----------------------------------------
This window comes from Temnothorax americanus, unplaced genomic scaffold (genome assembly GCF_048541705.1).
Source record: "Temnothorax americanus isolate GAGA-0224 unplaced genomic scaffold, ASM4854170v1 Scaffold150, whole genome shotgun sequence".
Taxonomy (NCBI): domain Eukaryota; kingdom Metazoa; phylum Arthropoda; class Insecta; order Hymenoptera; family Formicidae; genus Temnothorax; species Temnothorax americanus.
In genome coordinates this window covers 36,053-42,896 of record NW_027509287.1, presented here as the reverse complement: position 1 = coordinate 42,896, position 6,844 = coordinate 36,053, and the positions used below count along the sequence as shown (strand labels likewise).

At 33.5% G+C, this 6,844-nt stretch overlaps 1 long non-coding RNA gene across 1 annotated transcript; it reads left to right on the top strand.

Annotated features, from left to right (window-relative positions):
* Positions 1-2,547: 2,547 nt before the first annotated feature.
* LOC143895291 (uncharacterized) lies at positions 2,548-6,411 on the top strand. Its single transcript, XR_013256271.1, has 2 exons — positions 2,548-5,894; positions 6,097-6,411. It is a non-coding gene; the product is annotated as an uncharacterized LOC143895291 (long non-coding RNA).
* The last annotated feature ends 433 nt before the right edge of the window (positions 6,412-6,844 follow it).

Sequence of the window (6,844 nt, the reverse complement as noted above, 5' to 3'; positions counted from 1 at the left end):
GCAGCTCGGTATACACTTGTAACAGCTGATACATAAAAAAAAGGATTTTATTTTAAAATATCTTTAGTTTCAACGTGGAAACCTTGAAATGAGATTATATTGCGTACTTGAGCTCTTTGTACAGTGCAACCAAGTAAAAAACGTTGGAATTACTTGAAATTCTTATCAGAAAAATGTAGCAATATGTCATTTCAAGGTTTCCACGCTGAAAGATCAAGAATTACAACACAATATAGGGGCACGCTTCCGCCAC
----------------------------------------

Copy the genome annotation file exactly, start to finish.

This window comes from Temnothorax americanus, unplaced genomic scaffold (genome assembly GCF_048541705.1).
Source record: "Temnothorax americanus isolate GAGA-0224 unplaced genomic scaffold, ASM4854170v1 Scaffold150, whole genome shotgun sequence".
Taxonomy (NCBI): domain Eukaryota; kingdom Metazoa; phylum Arthropoda; class Insecta; order Hymenoptera; family Formicidae; genus Temnothorax; species Temnothorax americanus.
In genome coordinates this window covers 36,053-42,896 of record NW_027509287.1, presented here as the reverse complement: position 1 = coordinate 42,896, position 6,844 = coordinate 36,053, and the positions used below count along the sequence as shown (strand labels likewise).

At 33.5% G+C, this 6,844-nt stretch overlaps 1 long non-coding RNA gene across 1 annotated transcript; it reads left to right on the top strand.

Annotated features, from left to right (window-relative positions):
* Positions 1-2,547: 2,547 nt before the first annotated feature.
* LOC143895291 (uncharacterized) lies at positions 2,548-6,411 on the top strand. Its single transcript, XR_013256271.1, has 2 exons — positions 2,548-5,894; positions 6,097-6,411. It is a non-coding gene; the product is annotated as an uncharacterized LOC143895291 (long non-coding RNA).
* The last annotated feature ends 433 nt before the right edge of the window (positions 6,412-6,844 follow it).

Sequence of the window (6,844 nt, the reverse complement as noted above, 5' to 3'; positions counted from 1 at the left end):
GCAGCTCGGTATACACTTGTAACAGCTGATACATAAAAAAAAGGATTTTATTTTAAAATATCTTTAGTTTCAACGTGGAAACCTTGAAATGAGATTATATTGCGTACTTGAGCTCTTTGTACAGTGCAACCAAGTAAAAAACGTTGGAATTACTTGAAATTCTTATCAGAAAAATGTAGCAATATGTCATTTCAAGGTTTCCACGCTGAAAGATCAAGAATTACAACACAATATAGGGGCACGCTTCCGCCAC